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Publius Sittius and Caesar's Revenge

Erich B. Anderson describes the fortunate alliance between Julius Caesar and a Roman knight and mercenary, Publius Sittius, who helped the dictator defeat his enemies in Africa once and for all.

A Roman garrison on the Nile, detail from a mosaic pavement, c.80 BC
A Roman garrison on the Nile, detail from a mosaic pavement, c.80 BC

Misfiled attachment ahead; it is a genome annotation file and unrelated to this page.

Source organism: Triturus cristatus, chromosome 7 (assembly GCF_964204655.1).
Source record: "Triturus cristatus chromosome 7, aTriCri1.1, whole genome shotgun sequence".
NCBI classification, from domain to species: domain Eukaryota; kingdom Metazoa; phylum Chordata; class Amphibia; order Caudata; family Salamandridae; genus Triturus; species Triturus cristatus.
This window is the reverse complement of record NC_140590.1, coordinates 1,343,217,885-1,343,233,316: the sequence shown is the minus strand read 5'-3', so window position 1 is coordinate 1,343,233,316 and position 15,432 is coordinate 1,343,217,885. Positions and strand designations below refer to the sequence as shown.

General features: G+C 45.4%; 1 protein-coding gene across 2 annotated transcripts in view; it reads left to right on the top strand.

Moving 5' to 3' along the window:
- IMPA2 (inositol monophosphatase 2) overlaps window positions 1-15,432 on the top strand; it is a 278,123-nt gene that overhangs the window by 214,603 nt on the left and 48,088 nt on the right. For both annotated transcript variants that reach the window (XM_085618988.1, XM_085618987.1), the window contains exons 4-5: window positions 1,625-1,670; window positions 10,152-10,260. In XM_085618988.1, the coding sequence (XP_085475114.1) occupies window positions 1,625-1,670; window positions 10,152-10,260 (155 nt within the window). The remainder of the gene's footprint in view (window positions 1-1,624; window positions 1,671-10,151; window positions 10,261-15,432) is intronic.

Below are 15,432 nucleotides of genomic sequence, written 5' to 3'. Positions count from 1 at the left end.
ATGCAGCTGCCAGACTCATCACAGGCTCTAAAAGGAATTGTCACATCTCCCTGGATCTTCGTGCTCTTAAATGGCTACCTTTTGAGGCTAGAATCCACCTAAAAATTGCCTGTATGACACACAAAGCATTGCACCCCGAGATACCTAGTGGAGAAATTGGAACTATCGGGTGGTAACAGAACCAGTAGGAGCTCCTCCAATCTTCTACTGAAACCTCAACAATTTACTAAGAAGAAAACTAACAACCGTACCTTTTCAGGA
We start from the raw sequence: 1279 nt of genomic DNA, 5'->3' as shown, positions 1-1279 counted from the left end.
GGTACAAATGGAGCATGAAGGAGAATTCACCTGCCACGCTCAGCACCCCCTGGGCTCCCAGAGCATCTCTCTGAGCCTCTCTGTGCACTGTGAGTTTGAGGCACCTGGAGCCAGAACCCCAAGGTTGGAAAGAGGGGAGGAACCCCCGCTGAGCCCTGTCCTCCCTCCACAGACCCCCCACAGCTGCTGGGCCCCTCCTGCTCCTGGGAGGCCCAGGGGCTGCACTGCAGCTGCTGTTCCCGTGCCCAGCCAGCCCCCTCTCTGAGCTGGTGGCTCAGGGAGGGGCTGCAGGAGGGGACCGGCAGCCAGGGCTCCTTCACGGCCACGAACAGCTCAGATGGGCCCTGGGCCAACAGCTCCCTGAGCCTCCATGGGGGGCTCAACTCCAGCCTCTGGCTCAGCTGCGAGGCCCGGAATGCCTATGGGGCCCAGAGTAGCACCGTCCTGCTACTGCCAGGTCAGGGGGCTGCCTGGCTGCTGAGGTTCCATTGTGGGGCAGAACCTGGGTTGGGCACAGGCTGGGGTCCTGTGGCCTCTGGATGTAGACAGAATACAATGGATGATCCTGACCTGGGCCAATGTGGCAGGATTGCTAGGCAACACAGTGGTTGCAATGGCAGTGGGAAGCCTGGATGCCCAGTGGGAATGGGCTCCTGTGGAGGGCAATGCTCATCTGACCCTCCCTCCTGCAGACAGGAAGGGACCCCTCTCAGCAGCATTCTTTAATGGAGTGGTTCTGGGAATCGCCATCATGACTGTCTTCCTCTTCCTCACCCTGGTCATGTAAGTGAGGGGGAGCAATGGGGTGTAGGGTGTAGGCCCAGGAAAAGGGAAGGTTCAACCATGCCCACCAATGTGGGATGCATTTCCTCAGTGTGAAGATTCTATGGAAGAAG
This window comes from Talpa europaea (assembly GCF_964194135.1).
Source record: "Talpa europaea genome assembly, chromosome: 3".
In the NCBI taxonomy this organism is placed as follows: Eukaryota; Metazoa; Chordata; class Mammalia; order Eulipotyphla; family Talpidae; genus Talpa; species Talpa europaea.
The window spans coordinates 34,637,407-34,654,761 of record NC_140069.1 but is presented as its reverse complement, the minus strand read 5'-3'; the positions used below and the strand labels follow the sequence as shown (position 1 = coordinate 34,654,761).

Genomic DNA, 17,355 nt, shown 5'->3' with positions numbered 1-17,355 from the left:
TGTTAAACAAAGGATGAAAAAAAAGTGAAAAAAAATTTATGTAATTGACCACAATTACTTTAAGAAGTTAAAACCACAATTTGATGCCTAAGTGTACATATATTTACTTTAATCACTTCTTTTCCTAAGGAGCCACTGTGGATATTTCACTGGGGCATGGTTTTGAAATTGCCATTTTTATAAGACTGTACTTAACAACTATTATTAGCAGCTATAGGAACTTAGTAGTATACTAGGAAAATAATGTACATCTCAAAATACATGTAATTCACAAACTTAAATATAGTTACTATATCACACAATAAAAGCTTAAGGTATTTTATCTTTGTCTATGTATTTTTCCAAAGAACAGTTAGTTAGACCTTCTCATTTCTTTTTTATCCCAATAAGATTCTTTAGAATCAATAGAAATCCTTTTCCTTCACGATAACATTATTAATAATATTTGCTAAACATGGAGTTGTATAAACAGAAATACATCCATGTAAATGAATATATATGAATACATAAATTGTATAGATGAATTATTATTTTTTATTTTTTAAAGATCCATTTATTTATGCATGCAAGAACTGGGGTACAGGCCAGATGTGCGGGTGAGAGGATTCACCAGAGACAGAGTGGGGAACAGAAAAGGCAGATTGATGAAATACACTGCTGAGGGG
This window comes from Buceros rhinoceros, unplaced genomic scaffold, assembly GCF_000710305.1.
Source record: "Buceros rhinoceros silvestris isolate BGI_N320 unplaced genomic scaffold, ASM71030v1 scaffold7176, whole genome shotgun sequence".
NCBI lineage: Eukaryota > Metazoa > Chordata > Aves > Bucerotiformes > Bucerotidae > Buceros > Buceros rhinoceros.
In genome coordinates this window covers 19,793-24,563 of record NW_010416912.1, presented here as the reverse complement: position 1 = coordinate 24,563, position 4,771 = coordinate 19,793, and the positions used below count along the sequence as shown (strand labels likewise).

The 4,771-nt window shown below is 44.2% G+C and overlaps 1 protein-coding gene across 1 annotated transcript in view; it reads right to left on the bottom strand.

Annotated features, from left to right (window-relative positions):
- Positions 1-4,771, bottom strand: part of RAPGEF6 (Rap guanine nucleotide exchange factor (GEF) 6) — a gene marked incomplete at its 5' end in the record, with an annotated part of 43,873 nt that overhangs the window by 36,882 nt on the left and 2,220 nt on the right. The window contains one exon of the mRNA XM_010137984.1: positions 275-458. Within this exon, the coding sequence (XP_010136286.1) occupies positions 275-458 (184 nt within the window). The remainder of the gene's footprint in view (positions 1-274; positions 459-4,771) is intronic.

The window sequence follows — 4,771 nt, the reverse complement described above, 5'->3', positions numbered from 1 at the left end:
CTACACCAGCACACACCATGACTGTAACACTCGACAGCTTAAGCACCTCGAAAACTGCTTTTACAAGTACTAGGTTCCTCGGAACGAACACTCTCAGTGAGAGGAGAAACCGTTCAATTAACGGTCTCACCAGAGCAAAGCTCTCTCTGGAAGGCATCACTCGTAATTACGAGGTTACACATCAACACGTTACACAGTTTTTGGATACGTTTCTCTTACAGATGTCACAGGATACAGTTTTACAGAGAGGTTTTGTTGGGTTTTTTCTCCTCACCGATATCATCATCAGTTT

On August 9th, 48 BC Julius Caesar defeated Gnaeus Pompeius on the plains of Pharsalus. Soon after, on September 28th, having fled to Egypt, Pompey was stabbed to death by two Roman officers who had previously served under him. The defeat and death of Pompey the Great were two devastating blows to the Roman senators who had sided with him in 50 BC, calling Caesar a traitor and sparking the great Roman Civil War. But the Pompeian faction was not entirely defeated. Several prominent men had escaped to Africa, including Metellus Scipio, Marcus Petreius, Lucius Afranius and Titus Labienus. With the support of Juba, the king of Numidia, Caesar’s enemies began to raise an army large enough not only to be able to take the African province, but potentially to march on and invade the Italian peninsula and seize Rome. Caesar needed to act quickly to secure his advantage.

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